Margaret Thatcher

Born: 13 October 1925
Died: 8 April 2013

Occupation: Prime Minister

Challenges overcome: Dementia

Successes, Achievements & Awards:

Margaret Thatcher was Britain’s first female prime minister and is one of the most dominant political figures of the 20th century.

Born in Lincolnshire in 1925, Margaret went on to study chemistry at Oxford after leaving school. Having always had an interest in politics, Margaret became the President of the University’s Conservative Student Association, which allowed her to meet many prominent politicians at that time. After leaving university and working as a research chemist, Margaret ran as Conservative MP for Dartford. Whilst at a dinner for Conservatives, Margaret met her future husband, Denis Thatcher. The couple married in 1951 and had twins, Carol and Mark, in 1953.

In the 1950’s Margaret retrain herself as a lawyer, leaving chemistry behind. She was elected to parliament in 1959 as an MP for Finchley. Margaret then worked her way upwards through the conservative party, and became Education Secretary in 1970.

When the Conservatives lost the election in 1974, Margaret Thatcher went against party leader Edward Heath, and won, being appointed new leader of the Conservatives. She became the first woman to lead a western political party and leader of the opposition in the House of Commons.  Margaret became Prime Minister in the general elections of 1979, and served three terms as prime minister before retiring in 1990.

After 1990, Margaret Thatcher remained a strong political figure. She went on to write two best selling memoirs, all whilst touring around the world as a lecturer.

Critics and supporters alike recognise the Thatcher premiership as a period of fundamental importance in British history. Margaret Thatcher accumulated huge prestige over the course of the 1980s and often compelled the respect even of her bitterest critics. She was appointed a Member of Merit within two weeks of leaving office.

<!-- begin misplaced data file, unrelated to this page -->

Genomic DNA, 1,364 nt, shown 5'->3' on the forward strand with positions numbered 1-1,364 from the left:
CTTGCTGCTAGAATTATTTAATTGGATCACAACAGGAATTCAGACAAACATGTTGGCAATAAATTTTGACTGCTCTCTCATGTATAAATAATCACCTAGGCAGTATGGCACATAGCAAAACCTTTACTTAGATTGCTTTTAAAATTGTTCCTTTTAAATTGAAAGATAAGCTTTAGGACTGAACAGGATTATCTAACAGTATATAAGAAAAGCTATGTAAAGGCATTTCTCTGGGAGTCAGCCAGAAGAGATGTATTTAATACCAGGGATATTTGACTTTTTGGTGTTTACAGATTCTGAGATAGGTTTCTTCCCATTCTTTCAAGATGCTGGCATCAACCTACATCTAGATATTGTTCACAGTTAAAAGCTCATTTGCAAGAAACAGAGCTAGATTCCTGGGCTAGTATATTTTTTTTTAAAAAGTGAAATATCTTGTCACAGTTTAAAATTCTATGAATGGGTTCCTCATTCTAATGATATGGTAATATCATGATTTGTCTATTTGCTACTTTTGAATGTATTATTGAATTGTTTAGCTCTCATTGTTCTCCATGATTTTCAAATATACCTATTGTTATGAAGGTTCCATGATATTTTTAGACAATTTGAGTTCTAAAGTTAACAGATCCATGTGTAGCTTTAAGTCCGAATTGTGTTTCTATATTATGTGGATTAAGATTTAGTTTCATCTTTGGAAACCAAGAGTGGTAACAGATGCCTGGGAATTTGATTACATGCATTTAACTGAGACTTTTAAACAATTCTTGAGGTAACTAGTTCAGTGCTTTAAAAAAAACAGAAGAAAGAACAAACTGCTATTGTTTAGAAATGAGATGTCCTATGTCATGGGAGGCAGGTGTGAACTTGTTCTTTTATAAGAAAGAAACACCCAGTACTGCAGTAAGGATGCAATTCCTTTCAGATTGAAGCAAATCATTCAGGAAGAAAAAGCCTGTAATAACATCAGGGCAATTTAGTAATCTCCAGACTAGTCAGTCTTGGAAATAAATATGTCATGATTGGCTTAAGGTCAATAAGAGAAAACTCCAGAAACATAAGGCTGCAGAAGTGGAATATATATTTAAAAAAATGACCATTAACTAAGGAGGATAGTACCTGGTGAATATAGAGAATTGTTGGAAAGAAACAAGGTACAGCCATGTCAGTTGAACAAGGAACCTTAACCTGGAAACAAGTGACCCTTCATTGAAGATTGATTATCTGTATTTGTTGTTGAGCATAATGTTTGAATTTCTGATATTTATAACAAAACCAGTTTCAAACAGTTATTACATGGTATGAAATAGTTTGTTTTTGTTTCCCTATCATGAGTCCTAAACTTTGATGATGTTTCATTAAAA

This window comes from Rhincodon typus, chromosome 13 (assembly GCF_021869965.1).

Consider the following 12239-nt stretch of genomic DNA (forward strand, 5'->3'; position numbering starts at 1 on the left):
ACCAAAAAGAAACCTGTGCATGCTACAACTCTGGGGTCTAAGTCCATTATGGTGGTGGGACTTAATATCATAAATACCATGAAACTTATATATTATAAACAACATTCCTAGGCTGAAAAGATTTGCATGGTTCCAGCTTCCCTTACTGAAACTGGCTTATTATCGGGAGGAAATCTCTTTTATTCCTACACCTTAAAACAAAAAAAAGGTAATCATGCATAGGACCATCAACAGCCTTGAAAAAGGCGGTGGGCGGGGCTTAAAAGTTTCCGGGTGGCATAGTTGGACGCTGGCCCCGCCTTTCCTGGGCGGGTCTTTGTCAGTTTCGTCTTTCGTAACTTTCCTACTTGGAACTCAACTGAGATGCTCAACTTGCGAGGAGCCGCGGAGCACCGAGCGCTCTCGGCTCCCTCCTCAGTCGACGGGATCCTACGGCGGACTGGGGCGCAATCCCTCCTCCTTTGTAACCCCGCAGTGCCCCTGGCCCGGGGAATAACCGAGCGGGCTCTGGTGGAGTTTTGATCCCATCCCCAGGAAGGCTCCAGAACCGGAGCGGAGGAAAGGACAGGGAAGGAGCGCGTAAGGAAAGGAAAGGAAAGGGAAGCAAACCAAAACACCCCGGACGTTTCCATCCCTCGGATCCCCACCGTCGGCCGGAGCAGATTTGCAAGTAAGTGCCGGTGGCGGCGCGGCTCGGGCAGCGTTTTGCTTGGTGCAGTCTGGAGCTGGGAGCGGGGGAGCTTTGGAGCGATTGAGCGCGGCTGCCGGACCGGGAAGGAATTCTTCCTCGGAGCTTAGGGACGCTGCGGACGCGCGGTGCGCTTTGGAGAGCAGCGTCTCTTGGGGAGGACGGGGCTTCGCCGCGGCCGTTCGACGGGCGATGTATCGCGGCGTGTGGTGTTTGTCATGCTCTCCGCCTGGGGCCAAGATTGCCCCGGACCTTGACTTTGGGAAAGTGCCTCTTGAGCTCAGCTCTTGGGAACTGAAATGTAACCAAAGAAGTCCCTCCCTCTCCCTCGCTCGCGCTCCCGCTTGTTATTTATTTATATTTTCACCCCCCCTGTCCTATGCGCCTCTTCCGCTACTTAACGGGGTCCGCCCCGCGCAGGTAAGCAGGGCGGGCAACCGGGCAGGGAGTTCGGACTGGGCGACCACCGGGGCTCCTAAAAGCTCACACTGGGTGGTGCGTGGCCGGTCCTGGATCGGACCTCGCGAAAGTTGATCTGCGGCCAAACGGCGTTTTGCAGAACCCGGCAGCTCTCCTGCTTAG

Challenges Overcome

Margaret’s daughter, Carol, spoke publicly about seeing her mother struggle with dementia, “Whereas previously you would never have had to say anything to her twice, because she’d already filed it away in her formidable memory bank, Mum started asking the same questions over and over again, unaware she was doing so. It might be something innocuous such as ‘What time is my car coming?’ or ‘When am I going to the hairdresser?’ but the fact she needed to repeat them opened a new and frightening chapter in our lives.”

Disability Definitions


Dementia is a broad category of brain diseases that cause a long term and often gradual decrease in the ability to think and remember such that a person’s daily functioning is affected.
Dementia is caused when the brain is damaged by diseases, such as Alzheimer’s disease or a series of strokes. Alzheimer’s disease is the most common cause of dementia but not all dementia is due to Alzheimer’s. The specific symptoms that someone with dementia experiences will depend on the parts of the brain that are damaged and the disease that is causing the dementia. A person with dementia will have cognitive symptoms (problems with thinking or memory).


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Information sources:

Please click on the information links below to find out more.

Margaret Thatcher. (2015, April 22). In Wikipedia, The Free Encyclopedia. Retrieved 14:35, April 30, 2015, from  http://en.wikipedia.org/w/index.php?title=Margaret_Thatcher&oldid=658582283

Image source – Wikicommons

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